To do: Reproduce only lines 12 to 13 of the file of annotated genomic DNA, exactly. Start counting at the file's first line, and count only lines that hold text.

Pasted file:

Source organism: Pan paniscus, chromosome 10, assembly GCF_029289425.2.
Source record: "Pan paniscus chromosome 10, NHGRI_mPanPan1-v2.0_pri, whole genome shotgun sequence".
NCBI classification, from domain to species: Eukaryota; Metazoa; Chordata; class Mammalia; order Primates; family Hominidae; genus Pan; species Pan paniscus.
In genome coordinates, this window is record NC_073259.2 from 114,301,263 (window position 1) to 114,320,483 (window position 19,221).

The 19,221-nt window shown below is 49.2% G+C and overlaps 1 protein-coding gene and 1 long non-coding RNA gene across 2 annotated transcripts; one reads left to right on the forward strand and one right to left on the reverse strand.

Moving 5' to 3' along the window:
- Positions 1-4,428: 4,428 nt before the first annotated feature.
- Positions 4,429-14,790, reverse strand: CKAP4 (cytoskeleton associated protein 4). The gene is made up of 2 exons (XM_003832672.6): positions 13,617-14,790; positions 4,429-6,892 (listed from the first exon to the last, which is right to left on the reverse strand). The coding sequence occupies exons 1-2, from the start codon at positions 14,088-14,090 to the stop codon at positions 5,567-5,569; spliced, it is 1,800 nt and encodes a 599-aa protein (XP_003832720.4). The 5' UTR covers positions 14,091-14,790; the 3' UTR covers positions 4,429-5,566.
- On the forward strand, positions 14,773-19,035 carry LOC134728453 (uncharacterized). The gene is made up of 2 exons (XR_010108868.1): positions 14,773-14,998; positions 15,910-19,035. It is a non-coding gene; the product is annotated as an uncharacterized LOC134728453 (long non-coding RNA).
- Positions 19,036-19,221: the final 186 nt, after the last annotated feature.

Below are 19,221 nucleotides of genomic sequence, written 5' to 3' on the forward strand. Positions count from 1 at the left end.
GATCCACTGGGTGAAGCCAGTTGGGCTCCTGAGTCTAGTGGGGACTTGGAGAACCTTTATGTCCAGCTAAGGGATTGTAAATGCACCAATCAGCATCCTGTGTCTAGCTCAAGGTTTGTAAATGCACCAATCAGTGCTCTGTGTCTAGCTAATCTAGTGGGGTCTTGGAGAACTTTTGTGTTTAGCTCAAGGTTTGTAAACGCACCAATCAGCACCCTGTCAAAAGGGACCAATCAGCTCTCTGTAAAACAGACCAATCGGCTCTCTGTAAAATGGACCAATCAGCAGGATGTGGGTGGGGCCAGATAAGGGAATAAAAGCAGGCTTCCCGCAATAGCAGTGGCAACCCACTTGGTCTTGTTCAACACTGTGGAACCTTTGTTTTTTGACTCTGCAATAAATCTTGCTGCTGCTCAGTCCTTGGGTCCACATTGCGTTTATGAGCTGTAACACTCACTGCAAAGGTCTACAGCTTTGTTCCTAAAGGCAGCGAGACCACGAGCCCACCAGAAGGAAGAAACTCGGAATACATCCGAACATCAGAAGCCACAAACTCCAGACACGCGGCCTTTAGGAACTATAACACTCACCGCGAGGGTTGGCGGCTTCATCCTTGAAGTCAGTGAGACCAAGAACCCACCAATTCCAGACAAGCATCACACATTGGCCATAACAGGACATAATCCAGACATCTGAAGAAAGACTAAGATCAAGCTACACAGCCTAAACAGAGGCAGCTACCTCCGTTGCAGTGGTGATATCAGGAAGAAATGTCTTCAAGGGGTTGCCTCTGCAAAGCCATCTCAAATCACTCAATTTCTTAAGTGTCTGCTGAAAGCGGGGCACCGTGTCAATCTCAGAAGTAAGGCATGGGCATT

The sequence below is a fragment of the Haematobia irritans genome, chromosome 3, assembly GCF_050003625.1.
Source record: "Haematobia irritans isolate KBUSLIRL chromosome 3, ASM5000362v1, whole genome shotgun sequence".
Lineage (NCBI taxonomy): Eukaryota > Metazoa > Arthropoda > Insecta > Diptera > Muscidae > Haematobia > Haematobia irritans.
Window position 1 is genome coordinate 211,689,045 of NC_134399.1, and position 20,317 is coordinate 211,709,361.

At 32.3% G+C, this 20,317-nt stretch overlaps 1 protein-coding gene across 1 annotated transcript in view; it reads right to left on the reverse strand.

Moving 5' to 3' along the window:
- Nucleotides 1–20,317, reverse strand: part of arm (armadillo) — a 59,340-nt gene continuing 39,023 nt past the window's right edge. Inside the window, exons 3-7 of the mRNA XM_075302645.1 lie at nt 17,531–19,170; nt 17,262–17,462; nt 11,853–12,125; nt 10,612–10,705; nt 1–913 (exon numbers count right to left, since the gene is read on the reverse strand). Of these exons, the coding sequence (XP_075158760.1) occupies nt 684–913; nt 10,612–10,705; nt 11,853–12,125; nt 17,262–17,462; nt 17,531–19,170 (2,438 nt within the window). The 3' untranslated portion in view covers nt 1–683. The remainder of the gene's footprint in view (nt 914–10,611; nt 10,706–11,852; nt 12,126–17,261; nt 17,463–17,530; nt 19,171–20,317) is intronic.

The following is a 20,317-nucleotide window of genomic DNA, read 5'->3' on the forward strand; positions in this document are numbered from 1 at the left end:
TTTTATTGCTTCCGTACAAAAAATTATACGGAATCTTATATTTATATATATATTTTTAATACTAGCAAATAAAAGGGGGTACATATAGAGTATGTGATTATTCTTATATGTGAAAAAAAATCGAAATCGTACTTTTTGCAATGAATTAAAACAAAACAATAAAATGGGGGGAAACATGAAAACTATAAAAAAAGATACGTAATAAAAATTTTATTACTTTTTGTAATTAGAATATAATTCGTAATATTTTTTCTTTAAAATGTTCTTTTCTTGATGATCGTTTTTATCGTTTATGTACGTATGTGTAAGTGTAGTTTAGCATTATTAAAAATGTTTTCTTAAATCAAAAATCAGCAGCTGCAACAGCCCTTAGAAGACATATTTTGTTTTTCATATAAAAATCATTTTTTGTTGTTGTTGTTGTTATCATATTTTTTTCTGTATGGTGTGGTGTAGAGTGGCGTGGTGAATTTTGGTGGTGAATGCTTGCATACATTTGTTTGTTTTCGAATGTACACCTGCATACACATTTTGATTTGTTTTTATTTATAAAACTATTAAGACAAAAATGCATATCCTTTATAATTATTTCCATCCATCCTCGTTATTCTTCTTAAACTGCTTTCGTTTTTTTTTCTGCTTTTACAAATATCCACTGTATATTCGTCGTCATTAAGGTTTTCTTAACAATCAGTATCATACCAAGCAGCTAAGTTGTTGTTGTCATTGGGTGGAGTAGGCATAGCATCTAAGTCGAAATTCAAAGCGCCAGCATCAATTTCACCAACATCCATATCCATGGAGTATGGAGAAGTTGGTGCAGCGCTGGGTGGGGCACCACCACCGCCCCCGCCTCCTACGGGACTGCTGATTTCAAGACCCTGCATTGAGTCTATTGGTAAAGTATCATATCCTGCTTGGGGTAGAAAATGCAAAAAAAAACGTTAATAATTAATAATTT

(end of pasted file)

GATCCACTGGGTGAAGCCAGTTGGGCTCCTGAGTCTAGTGGGGACTTGGAGAACCTTTATGTCCAGCTAAGGGATTGTAAATGCACCAATCAGCATCCTGTGTCTAGCTCAAGGTTTGTAAATGCACCAATCAGTGCTCTGTGTCTAGCTAATCTAGTGGGGTCTTGGAGAACTTTTGTGTTTAGCTCAAGGTTTGTAAACGCACCAATCAGCACCCTGTCAAAAGGGACCAATCAGCTCTCTGTAAAACAGACCAATCGGCTCTCTGTAAAATGGACCAATCAGCAGGATGTGGGTGGGGCCAGATAAGGGAATAAAAGCAGGCTTCCCGCAATAGCAGTGGCAACCCACTTGGTCTTGTTCAACACTGTGGAACCTTTGTTTTTTGACTCTGCAATAAATCTTGCTGCTGCTCAGTCCTTGGGTCCACATTGCGTTTATGAGCTGTAACACTCACTGCAAAGGTCTACAGCTTTGTTCCTAAAGGCAGCGAGACCACGAGCCCACCAGAAGGAAGAAACTCGGAATACATCCGAACATCAGAAGCCACAAACTCCAGACACGCGGCCTTTAGGAACTATAACACTCACCGCGAGGGTTGGCGGCTTCATCCTTGAAGTCAGTGAGACCAAGAACCCACCAATTCCAGACAAGCATCACACATTGGCCATAACAGGACATAATCCAGACATCTGAAGAAAGACTAAGATCAAGCTACACAGCCTAAACAGAGGCAGCTACCTCCGTTGCAGTGGTGATATCAGGAAGAAATGTCTTCAAGGGGTTGCCTCTGCAAAGCCATCTCAAATCACTCAATTTCTTAAGTGTCTGCTGAAAGCGGGGCACCGTGTCAATCTCAGAAGTAAGGCATGGGCATT

The sequence below is a fragment of the Haematobia irritans genome, chromosome 3, assembly GCF_050003625.1.